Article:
Growing up in Southern California, I didn’t have the four seasons. Summer meant sloshing on the Slip n’ Slide and sticking the garden hose inside my dad’s inflatable lifeboat to fill it up for our own homemade swimming pool. Winter meant we might need a jacket while playing outdoors.
All in all, I grew up in a world of sunshine, orange trees, blooming hibiscus and bougainvillea.
I don’t recall much about Thanksgiving at our house. We usually had a turkey dinner with no one invited to join us. My dad had ongoing feuds with relatives, so I’m sure that had a lot to do with us dining by ourselves. One Thanksgiving my dad’s Aunt Myrtle invited us to have Thanksgiving dinner at her house. This seemed like a wonderful treat to go to someone’s house for Thanksgiving. Aunt Myrtle’s daughter, a teenager at the time, passed me a bowl of peas soon after we had all seated ourselves at the table and the prayer said. I passed the peas right on by as I hated peas. The teenage cousin said to my mom in a haughty tone, “Aunt Bev, shall I make her eat peas?” My mom told her it was okay for me to not eat peas. As you probably have guessed, I was never fond of that cousin after that.
We didn’t have any Thanksgiving traditions. No turkey piñatas or pin-the-tail-on-the turkey feathers. No stating to one another what we’re thankful for. I do remember we always had the tug of war with the wish bone and I never won.
Christmas meant a lot more fun because my mom would hire on at the post office to help with the onslaught of mail during the Christmas season. This meant she made money to buy us kids more presents. On Christmas day, Mom whipped up her special hot chocolate made with evaporated milk and powdered cocoa. She warmed Van de Kamp pastries in the oven until the icing melted and looked gooey. Every year my sister and I had the great fortune of finding gold, foil-wrapped chocolate coins in our Christmas stockings, (we hung our stockings on a wrought-iron end table because we didn’t have a fireplace). After filling up on the hot chocolate, the pastries, and the chocolate coins, we were bouncing around the tree with sugar-fueled mania. One Christmas morning I found a shiny blue bicycle parked by the tree. It gave me such excitement and thrill, I didn’t even want to wait around for the warmed-up pastries or the special hot chocolate. I pedaled right out the door, feeling happier than winning a hundred bucks (which I thought was a lot of money).
Every year, when New Year’s Eve rolled around, my sister and I were allowed to stay up late while my dad snored away in the bedroom. Just before the clock struck midnight, my mom grabbed her cowbell (to this day I don’t know why she had a cowbell as cows didn’t exist in our neighborhood). My sister and I dug through the kitchen drawers to find the largest metal spoons and then scoured the cupboards for the biggest metal pans. At midnight, Mom stood on the front step and waved her cowbell, clankity, clank, clank. My sister and I galloped around the front yard banging the spoons on our pans and bellowing as loud as we could, “Happy New Year!” No other neighbors came out of their houses to ring in the new year. Just us making as much racket as we could (it was new year’s after all). Thinking back, I can imagine some of the neighbors, already in bed for the night, probably had to put the pillow over their ears while wondering aloud, “When will those girls and their mother shut up!”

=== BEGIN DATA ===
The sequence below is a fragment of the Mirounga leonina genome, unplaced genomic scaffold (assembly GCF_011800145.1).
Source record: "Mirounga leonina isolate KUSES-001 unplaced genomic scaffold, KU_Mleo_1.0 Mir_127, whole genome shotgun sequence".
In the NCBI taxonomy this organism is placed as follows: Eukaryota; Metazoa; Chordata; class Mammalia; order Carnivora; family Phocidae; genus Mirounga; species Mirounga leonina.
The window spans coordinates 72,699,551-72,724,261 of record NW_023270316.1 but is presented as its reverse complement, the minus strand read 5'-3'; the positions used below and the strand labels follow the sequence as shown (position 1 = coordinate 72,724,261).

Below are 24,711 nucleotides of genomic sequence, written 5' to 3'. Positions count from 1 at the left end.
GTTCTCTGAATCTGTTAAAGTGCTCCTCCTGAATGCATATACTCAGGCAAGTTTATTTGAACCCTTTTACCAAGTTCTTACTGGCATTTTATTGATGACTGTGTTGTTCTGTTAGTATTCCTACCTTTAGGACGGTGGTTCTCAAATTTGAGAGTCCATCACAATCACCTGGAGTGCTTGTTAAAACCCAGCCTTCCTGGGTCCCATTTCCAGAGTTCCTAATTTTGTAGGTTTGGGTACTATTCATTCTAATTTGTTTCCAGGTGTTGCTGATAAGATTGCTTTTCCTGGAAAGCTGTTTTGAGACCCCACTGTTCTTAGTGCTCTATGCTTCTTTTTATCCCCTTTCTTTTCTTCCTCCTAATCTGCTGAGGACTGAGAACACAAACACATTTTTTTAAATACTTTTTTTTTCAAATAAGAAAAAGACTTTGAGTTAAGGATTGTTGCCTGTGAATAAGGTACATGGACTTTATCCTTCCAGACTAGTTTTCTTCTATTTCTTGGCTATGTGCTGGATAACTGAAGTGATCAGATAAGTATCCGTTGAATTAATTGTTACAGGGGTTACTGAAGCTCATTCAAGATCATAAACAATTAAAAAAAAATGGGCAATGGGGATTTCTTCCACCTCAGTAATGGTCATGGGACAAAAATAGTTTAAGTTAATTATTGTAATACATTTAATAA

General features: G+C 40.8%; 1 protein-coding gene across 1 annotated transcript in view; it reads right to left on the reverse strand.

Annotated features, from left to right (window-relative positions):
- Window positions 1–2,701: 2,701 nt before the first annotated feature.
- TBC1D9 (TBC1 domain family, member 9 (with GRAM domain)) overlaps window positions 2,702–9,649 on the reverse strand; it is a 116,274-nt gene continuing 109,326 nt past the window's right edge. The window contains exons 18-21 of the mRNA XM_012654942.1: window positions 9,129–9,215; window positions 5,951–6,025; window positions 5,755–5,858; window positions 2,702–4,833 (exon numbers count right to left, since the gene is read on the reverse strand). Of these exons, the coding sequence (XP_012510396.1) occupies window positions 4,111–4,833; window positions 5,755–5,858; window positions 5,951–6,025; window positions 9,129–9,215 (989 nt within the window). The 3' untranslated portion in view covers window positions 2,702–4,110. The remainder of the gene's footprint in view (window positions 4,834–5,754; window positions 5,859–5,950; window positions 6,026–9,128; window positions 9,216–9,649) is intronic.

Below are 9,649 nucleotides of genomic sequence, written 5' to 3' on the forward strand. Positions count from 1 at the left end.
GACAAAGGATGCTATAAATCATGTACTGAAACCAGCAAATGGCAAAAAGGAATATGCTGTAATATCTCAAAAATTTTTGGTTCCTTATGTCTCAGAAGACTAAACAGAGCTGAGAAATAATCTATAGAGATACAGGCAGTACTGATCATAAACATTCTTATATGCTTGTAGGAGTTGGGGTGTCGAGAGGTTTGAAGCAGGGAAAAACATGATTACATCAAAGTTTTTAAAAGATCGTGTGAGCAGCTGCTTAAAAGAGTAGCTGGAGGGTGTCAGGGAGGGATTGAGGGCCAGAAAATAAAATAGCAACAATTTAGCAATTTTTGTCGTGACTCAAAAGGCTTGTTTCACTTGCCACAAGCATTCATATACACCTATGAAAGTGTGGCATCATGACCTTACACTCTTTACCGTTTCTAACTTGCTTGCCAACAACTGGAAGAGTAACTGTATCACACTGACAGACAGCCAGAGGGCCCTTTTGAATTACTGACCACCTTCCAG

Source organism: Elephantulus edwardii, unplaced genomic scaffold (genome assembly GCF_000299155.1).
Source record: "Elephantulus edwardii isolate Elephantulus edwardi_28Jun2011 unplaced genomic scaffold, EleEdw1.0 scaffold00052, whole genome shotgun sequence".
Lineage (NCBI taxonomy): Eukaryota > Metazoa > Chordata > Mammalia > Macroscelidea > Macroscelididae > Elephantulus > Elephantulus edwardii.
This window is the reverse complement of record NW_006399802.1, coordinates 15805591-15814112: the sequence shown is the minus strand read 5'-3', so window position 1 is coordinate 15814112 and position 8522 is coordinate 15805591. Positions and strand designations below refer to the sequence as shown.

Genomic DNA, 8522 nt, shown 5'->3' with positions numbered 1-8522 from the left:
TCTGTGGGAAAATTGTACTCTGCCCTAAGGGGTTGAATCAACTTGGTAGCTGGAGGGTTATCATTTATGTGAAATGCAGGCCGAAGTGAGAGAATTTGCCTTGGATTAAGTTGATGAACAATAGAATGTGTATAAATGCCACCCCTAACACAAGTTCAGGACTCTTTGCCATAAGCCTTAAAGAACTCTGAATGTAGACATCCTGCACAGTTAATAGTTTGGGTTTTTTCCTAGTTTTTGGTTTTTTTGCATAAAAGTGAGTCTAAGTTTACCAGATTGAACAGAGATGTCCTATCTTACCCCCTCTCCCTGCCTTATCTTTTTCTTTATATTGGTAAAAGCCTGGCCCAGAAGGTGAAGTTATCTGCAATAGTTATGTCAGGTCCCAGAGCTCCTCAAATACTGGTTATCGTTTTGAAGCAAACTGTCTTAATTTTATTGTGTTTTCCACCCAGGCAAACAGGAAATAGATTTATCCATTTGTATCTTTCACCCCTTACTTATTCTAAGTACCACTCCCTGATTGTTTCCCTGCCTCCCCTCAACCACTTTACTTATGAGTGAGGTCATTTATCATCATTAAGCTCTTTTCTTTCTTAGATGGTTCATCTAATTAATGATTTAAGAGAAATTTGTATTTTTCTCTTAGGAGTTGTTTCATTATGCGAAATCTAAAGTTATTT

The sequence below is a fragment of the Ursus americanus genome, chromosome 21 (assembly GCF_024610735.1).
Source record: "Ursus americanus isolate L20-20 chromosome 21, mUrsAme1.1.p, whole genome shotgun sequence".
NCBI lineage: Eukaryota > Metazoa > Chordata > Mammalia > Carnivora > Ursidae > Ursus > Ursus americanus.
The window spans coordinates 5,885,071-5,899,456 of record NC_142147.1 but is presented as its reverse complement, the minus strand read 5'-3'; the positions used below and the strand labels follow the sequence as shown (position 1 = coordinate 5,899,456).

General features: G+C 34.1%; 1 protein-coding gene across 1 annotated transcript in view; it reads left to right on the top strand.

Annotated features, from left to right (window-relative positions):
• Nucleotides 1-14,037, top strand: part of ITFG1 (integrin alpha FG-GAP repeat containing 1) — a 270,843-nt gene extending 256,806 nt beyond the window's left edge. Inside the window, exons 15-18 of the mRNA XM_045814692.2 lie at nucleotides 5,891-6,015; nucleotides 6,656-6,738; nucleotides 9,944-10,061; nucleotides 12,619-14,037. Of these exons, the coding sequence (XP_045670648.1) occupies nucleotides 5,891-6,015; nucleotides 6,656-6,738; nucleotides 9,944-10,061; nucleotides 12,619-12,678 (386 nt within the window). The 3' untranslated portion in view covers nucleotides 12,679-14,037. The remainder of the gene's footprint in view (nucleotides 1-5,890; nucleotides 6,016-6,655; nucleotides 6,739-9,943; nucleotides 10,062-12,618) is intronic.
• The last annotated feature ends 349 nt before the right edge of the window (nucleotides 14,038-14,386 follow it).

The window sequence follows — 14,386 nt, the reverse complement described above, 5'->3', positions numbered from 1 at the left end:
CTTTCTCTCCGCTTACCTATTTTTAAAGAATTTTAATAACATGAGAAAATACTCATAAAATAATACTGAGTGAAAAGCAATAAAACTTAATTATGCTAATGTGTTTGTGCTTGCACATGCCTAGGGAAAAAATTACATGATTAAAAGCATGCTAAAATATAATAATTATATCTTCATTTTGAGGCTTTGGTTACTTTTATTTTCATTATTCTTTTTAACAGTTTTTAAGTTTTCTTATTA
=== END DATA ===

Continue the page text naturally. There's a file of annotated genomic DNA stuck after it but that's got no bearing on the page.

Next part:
Back then, Kwanzaa didn’t exist and no one said “Happy Winter Solstice.” Everyone said Merry Christmas to one another, even teachers and bank tellers and the saleslady at J.C. Penney’s. No one said with indignation, “That’s not my holiday.” No one looked aghast like, “How dare you say Merry Christmas to me!” When people were offended back then, they had the opportunity to say, “I’m offended,” and we had the opportunity to say, “Oh, I’m sorry, please forgive me.”
I miss those days when we could be open with each other, rather than worry if we might offend someone because we celebrate a different holiday than someone else. If someone ever says “Happy Kwanzaa” to me (and no one ever has) I think I would say, “thank you.” Why would I be offended? Would I want to say, “How dare you say that to me when I don’t celebrate Kwanzaa!”
I get it. I understand we’re a more diverse society than we were back then. I understand that retailers want to make as much money as possible so they have resorted to the all inclusive “happy holidays.”
Yet, I miss the Christmas season of my childhood. People happily wished others a ‘Merry Christmas’ without apprehension. People had nativity scenes on their lawns. No one worried that someone might object and file a complaint. And Christmas trees were a custom and a fun tradition and not considered an exclusive symbol of Christianity.
There are things about my life as a child that I don’t miss. I don’t miss cigarette commercials…”Winston taste good like a cigarette should.” I don’t miss the lack of support for battered women. I don’t miss the belief that divorced women were somehow shamed. I don’t miss the belief that “ladies” wore dresses. I don’t miss the limited opportunities for women. Girls grew up to be housewives, teachers, nurses, and secretaries. Men did the “real” jobs.
What I do miss, however, is the general feeling of goodwill toward others no matter what a person believes, instead of today’s suspicion and fear that we might offend.